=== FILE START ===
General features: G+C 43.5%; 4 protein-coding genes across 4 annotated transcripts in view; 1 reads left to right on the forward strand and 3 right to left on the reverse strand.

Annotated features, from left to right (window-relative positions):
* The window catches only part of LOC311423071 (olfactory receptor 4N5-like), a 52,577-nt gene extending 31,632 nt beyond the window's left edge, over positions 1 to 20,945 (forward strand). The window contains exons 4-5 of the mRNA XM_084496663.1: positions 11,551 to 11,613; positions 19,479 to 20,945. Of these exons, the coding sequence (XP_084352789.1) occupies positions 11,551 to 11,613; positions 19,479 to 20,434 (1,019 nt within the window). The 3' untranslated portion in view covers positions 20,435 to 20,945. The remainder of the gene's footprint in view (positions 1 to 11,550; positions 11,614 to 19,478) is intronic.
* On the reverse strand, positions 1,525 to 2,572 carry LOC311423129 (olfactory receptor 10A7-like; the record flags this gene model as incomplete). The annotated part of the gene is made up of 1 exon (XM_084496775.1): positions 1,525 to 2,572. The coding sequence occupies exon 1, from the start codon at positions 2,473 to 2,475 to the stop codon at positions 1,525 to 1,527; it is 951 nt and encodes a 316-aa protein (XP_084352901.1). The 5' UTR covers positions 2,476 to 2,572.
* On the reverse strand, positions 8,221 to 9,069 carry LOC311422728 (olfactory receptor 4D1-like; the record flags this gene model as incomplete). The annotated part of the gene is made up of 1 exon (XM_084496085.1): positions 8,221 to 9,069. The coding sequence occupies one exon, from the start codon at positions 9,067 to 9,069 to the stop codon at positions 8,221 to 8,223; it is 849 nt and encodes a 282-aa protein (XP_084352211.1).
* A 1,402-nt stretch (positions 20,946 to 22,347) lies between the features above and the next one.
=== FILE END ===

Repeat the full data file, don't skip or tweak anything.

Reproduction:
General features: G+C 43.5%; 4 protein-coding genes across 4 annotated transcripts in view; 1 reads left to right on the forward strand and 3 right to left on the reverse strand.

Annotated features, from left to right (window-relative positions):
* The window catches only part of LOC311423071 (olfactory receptor 4N5-like), a 52,577-nt gene extending 31,632 nt beyond the window's left edge, over positions 1 to 20,945 (forward strand). The window contains exons 4-5 of the mRNA XM_084496663.1: positions 11,551 to 11,613; positions 19,479 to 20,945. Of these exons, the coding sequence (XP_084352789.1) occupies positions 11,551 to 11,613; positions 19,479 to 20,434 (1,019 nt within the window). The 3' untranslated portion in view covers positions 20,435 to 20,945. The remainder of the gene's footprint in view (positions 1 to 11,550; positions 11,614 to 19,478) is intronic.
* On the reverse strand, positions 1,525 to 2,572 carry LOC311423129 (olfactory receptor 10A7-like; the record flags this gene model as incomplete). The annotated part of the gene is made up of 1 exon (XM_084496775.1): positions 1,525 to 2,572. The coding sequence occupies exon 1, from the start codon at positions 2,473 to 2,475 to the stop codon at positions 1,525 to 1,527; it is 951 nt and encodes a 316-aa protein (XP_084352901.1). The 5' UTR covers positions 2,476 to 2,572.
* On the reverse strand, positions 8,221 to 9,069 carry LOC311422728 (olfactory receptor 4D1-like; the record flags this gene model as incomplete). The annotated part of the gene is made up of 1 exon (XM_084496085.1): positions 8,221 to 9,069. The coding sequence occupies one exon, from the start codon at positions 9,067 to 9,069 to the stop codon at positions 8,221 to 8,223; it is 849 nt and encodes a 282-aa protein (XP_084352211.1).
* A 1,402-nt stretch (positions 20,946 to 22,347) lies between the features above and the next one.